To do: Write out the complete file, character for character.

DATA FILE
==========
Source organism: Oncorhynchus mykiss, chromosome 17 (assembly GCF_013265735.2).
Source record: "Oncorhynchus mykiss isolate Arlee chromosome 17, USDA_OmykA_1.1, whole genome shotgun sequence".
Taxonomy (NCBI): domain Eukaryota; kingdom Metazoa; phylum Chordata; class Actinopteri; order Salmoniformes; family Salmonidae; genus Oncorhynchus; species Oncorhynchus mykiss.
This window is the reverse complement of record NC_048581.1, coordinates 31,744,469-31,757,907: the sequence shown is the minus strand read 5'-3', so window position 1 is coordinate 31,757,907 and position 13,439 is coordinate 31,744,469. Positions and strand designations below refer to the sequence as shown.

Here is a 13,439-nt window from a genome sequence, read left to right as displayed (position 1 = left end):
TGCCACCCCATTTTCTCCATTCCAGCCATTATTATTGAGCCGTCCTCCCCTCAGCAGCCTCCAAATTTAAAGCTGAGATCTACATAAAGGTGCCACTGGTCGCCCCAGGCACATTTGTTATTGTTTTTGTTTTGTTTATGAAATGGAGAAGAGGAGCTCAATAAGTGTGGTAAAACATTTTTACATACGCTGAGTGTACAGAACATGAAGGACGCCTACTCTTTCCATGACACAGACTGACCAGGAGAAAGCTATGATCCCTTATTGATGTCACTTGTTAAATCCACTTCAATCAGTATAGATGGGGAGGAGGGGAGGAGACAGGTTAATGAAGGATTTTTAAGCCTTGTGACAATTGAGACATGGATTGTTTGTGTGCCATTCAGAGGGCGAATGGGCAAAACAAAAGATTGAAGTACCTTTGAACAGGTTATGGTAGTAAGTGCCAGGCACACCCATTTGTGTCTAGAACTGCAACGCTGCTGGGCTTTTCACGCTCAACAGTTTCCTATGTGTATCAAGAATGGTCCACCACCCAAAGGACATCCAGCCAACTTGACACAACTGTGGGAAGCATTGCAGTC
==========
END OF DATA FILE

Source organism: Oncorhynchus mykiss, chromosome 17 (assembly GCF_013265735.2).
Source record: "Oncorhynchus mykiss isolate Arlee chromosome 17, USDA_OmykA_1.1, whole genome shotgun sequence".
Taxonomy (NCBI): domain Eukaryota; kingdom Metazoa; phylum Chordata; class Actinopteri; order Salmoniformes; family Salmonidae; genus Oncorhynchus; species Oncorhynchus mykiss.
This window is the reverse complement of record NC_048581.1, coordinates 31,744,469-31,757,907: the sequence shown is the minus strand read 5'-3', so window position 1 is coordinate 31,757,907 and position 13,439 is coordinate 31,744,469. Positions and strand designations below refer to the sequence as shown.

Here is a 13,439-nt window from a genome sequence, read left to right as displayed (position 1 = left end):
TGCCACCCCATTTTCTCCATTCCAGCCATTATTATTGAGCCGTCCTCCCCTCAGCAGCCTCCAAATTTAAAGCTGAGATCTACATAAAGGTGCCACTGGTCGCCCCAGGCACATTTGTTATTGTTTTTGTTTTGTTTATGAAATGGAGAAGAGGAGCTCAATAAGTGTGGTAAAACATTTTTACATACGCTGAGTGTACAGAACATGAAGGACGCCTACTCTTTCCATGACACAGACTGACCAGGAGAAAGCTATGATCCCTTATTGATGTCACTTGTTAAATCCACTTCAATCAGTATAGATGGGGAGGAGGGGAGGAGACAGGTTAATGAAGGATTTTTAAGCCTTGTGACAATTGAGACATGGATTGTTTGTGTGCCATTCAGAGGGCGAATGGGCAAAACAAAAGATTGAAGTACCTTTGAACAGGTTATGGTAGTAAGTGCCAGGCACACCCATTTGTGTCTAGAACTGCAACGCTGCTGGGCTTTTCACGCTCAACAGTTTCCTATGTGTATCAAGAATGGTCCACCACCCAAAGGACATCCAGCCAACTTGACACAACTGTGGGAAGCATTGCAGTC